Fish and Wildlife Service finalizes rule prohibiting predator control hunting.
After more than a year of public discussion, the US Fish and Wildlife Service yesterday announced a final rule on predator control on Alaska's wildlife refuges.
Togiak National Wildlife Refuge Manager Susanna Henry said the rule prohibits predator control unless based on sound science, and is needed to meet certain objectives.
“Predator control will not be undertaken unless there is scientific support for it,” she said. “It cannot be simply for the harvesting of more ungulates or prey species or a species that’s eaten by people. In other words, to provide more caribou for consumption.”
The rule prohibits some sport-hunting practices, even if the state of Alaska allows them on other lands. The main change for the Togiak refuge will prohibit taking a black bear on the refuge from an aircraft, or even hunting the same day air travel takes place. That was already prohibited for brown bears.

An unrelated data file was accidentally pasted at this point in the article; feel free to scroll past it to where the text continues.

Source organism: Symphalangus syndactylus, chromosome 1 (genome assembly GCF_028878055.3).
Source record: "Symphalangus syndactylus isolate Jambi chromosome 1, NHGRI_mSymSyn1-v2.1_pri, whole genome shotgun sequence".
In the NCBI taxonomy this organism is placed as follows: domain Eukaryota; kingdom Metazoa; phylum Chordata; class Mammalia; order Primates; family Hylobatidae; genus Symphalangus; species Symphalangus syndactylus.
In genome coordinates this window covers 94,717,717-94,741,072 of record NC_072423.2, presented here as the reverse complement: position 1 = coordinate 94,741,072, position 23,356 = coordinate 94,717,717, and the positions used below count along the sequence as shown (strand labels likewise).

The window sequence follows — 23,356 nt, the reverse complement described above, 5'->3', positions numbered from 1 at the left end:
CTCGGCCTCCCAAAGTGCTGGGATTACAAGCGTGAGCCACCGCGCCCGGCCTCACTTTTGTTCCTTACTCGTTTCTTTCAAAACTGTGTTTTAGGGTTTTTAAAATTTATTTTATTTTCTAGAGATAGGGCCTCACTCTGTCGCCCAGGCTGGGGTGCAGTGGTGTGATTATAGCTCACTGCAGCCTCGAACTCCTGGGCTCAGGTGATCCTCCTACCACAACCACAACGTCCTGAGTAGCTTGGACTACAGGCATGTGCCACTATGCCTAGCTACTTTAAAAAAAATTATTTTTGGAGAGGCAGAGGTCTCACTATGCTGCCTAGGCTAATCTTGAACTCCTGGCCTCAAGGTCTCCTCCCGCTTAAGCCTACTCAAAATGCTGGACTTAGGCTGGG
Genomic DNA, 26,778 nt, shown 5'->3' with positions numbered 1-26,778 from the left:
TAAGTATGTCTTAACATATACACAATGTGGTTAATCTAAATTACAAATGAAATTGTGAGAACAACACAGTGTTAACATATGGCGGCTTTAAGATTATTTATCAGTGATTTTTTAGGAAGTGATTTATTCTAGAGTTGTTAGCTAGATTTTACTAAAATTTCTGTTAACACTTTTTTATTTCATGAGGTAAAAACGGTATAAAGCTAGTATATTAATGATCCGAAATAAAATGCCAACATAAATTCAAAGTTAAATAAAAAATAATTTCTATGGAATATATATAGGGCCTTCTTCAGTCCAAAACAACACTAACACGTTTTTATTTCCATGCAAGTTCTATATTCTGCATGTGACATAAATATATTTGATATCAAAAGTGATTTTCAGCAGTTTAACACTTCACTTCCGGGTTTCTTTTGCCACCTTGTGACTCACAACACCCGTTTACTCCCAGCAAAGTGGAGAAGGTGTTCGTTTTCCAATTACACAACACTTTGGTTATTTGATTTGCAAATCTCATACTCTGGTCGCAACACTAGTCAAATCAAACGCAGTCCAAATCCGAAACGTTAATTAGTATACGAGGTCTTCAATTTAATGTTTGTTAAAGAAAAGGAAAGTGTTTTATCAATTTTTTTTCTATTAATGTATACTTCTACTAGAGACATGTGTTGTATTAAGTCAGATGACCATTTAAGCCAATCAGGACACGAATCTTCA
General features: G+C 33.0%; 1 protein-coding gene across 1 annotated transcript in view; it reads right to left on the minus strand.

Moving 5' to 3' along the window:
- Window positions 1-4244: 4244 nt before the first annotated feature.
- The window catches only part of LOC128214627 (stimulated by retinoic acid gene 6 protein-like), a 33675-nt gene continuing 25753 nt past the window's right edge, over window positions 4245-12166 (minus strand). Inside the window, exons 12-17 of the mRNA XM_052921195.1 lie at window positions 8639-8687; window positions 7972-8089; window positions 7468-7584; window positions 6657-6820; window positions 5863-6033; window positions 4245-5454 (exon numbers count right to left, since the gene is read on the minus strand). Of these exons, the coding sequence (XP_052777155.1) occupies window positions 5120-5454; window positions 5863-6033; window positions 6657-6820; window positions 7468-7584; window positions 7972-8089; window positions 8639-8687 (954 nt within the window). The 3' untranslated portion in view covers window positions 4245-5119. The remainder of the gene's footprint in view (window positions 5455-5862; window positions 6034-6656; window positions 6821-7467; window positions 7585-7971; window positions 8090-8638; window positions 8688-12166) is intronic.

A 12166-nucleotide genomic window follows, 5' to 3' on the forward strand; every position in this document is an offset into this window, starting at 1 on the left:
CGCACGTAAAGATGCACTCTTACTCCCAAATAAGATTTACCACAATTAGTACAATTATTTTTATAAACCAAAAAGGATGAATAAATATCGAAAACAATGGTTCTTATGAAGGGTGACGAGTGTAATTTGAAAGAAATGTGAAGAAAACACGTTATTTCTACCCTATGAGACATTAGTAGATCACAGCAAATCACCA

Hunting for coyotes and wolves also falls under the predator control rules.
Other elements of the rule also address the public process for closures on the refuge, and require consultation with the State of Alaska, Tribes and Alaska Native Corporations. That typically already happens, and Henry said the newly-required process is much like the one the agency engaged in on the predator control rule.
The final rule is slated for publication in the federal register August 5 and goes into effect September 6. The comment period is over.